Induction of Cellular Differentiation and Single Cell Imaging of Vibrio parahaemolyticus Swimmer and Swarmer Cells

Published 5/15/2017
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Summary

This protocol enables single cell microscopy of the differentially distinct Vibrio parahaemolyticus swimmer and swarmer cells. The method produces a population of swarmer cells easily available for single cell analysis and covers preparation of cell cultures, induction of swarmer differentiation, sample preparation, and image analysis.

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Heering, J., Alvarado, A., Ringgaard, S. Induction of Cellular Differentiation and Single Cell Imaging of Vibrio parahaemolyticus Swimmer and Swarmer Cells. J. Vis. Exp. (123), e55842, doi:10.3791/55842 (2017).

Abstract

The ability to study the intracellular localization of proteins is essential for the understanding of many cellular processes. In turn, this requires the ability to obtain single cells for fluorescence microscopy, which can be particularly challenging when imaging cells that exist within bacterial communities. For example, the human pathogen Vibrio parahaemolyticus exists as short rod-shaped swimmer cells in liquid conditions that upon surface contact differentiate into a subpopulation of highly elongated swarmer cells specialized for growth on solid surfaces. This paper presents a method to perform single cell fluorescence microscopy analysis of V. parahaemolyticus in its two differential states. This protocol very reproducibly induces differentiation of V. parahaemolyticus into a swarmer cell life-cycle and facilitates their proliferation over solid surfaces. The method produces flares of differentiated swarmer cells extending from the edge of the swarm-colony. Notably, at the very tip of the swarm-flares, swarmer cells exist in a single layer of cells, which allows for their easy transfer to a microscope slide and subsequent fluorescence microscopy imaging of single cells. Additionally, the workflow of image analysis for demographic representation of bacterial societies is presented. As a proof of principle, the analysis of the intracellular localization of chemotaxis signaling arrays in swimmer and swarmer cells of V. parahaemolyticus is described.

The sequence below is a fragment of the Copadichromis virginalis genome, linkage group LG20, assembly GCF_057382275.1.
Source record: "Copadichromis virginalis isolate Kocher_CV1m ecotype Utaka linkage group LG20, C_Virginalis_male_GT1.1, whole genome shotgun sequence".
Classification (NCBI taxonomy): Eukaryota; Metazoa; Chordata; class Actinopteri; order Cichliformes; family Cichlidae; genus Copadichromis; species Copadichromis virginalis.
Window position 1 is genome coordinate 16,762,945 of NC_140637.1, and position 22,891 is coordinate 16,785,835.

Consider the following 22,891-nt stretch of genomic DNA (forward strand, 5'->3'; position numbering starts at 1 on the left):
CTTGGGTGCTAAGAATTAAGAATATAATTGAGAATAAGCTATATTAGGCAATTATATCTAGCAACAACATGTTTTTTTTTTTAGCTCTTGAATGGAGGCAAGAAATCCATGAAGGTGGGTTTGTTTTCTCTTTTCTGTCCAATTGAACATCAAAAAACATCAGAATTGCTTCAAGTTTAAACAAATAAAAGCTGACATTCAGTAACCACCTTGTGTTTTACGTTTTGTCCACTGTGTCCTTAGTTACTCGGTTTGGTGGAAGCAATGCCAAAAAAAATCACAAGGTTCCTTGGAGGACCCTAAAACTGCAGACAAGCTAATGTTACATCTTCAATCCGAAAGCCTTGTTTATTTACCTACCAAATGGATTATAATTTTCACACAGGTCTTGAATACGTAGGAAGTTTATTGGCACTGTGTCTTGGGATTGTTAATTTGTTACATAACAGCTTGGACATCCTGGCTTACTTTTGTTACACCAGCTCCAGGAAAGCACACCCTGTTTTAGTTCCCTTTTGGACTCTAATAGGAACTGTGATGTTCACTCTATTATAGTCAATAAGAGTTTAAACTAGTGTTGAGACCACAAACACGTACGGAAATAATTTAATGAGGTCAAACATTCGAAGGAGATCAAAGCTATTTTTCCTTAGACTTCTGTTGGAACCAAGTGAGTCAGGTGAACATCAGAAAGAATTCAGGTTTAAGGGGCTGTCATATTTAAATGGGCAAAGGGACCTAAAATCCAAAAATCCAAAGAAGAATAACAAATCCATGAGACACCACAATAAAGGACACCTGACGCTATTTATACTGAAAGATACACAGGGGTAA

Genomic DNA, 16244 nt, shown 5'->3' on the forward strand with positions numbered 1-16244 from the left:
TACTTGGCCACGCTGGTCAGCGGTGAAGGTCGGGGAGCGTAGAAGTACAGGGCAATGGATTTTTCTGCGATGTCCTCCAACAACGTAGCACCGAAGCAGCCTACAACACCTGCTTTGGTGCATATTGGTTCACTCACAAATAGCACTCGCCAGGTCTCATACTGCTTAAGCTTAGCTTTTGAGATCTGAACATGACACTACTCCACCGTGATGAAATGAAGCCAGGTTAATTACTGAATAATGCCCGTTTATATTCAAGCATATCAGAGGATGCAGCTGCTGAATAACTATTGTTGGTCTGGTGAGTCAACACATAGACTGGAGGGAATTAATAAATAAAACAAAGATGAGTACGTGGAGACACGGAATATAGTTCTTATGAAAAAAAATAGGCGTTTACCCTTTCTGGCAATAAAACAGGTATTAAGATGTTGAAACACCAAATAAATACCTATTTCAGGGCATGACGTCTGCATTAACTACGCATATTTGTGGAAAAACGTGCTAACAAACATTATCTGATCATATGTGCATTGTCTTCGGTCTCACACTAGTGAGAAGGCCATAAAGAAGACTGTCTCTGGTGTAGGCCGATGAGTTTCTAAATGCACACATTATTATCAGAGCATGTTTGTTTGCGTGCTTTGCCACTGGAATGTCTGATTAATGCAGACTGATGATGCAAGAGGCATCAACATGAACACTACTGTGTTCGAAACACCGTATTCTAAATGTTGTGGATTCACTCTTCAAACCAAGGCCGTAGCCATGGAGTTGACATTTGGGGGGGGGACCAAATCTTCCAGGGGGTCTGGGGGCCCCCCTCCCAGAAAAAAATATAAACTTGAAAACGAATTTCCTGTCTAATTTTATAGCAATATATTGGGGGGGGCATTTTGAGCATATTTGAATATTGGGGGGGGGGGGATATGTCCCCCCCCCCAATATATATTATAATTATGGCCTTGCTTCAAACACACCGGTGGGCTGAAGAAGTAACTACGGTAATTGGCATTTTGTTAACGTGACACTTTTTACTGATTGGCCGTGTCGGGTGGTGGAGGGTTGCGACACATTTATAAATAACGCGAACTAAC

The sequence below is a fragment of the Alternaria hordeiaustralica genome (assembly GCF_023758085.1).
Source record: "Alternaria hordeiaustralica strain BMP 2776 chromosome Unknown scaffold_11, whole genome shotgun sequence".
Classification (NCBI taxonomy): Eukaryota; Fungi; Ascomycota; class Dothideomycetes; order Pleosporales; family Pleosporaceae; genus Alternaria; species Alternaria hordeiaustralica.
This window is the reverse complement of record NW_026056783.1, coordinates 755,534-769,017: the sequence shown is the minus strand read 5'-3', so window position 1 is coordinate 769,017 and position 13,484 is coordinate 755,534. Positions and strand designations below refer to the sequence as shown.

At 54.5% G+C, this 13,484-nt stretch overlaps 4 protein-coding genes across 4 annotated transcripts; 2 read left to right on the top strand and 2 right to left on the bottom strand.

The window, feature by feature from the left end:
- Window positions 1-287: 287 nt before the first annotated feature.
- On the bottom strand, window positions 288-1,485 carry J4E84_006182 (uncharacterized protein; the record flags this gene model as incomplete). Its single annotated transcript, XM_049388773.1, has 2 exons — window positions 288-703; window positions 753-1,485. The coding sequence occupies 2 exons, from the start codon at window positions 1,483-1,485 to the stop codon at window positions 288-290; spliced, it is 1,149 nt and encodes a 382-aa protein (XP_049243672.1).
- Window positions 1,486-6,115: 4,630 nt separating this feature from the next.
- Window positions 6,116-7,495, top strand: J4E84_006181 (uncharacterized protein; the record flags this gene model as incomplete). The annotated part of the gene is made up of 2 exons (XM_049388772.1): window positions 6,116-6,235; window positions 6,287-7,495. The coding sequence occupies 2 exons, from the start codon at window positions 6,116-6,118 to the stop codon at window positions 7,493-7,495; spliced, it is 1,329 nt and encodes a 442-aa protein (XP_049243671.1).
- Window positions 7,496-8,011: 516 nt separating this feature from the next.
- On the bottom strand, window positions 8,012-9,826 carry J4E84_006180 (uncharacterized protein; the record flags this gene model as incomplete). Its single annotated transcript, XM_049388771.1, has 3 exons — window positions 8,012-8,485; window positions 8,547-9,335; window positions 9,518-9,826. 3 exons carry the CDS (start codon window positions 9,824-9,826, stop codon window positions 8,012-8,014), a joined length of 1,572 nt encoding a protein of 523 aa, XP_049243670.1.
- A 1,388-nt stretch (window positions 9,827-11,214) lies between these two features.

Introduction

Bacteria constantly experience changes to their external environment and have developed several techniques to change and adapt their behavior accordingly. One such mechanism involves differentiation into distinct cell types that better complement the altered environment. Differentiation often involves major changes in the regulation of the cell cycle, cell morphology, and the spatiotemporal organization of the cells. One organism that can undergo differentiation is Vibrio parahaemolyticus. V. parahaemolyticus belongs to the Vibrionaceae, whichis a family of proteobacteria that usually inhabit fresh or salt water. Vibrionaceae are widely distributed in the environment and include several species that cause intestinal tract infections in humans, also including Vibrio cholerae.V. parahaemolyticus is a dimorphic organism and is able to differentiate into two distinct cell types as a response to accommodate changes to its external milieu. In aqueous environments, it exists as a short rod-shaped swimmer cell with a single polar flagellum positioned at the old cell pole. Upon surface contact, differentiation into a swarmer cell is triggered. Swarmer cell differentiation involves two major changes: swarmer cell morphogenesis through inhibition of cell division, and the induction of a second flagella system. This results in the formation of a peritrichous and highly elongated rod-shaped swarmer cell, which can either continue the swarmer life-style, where division events results in progeny swarmer cells, or alternatively differentiate back into swimmer cells.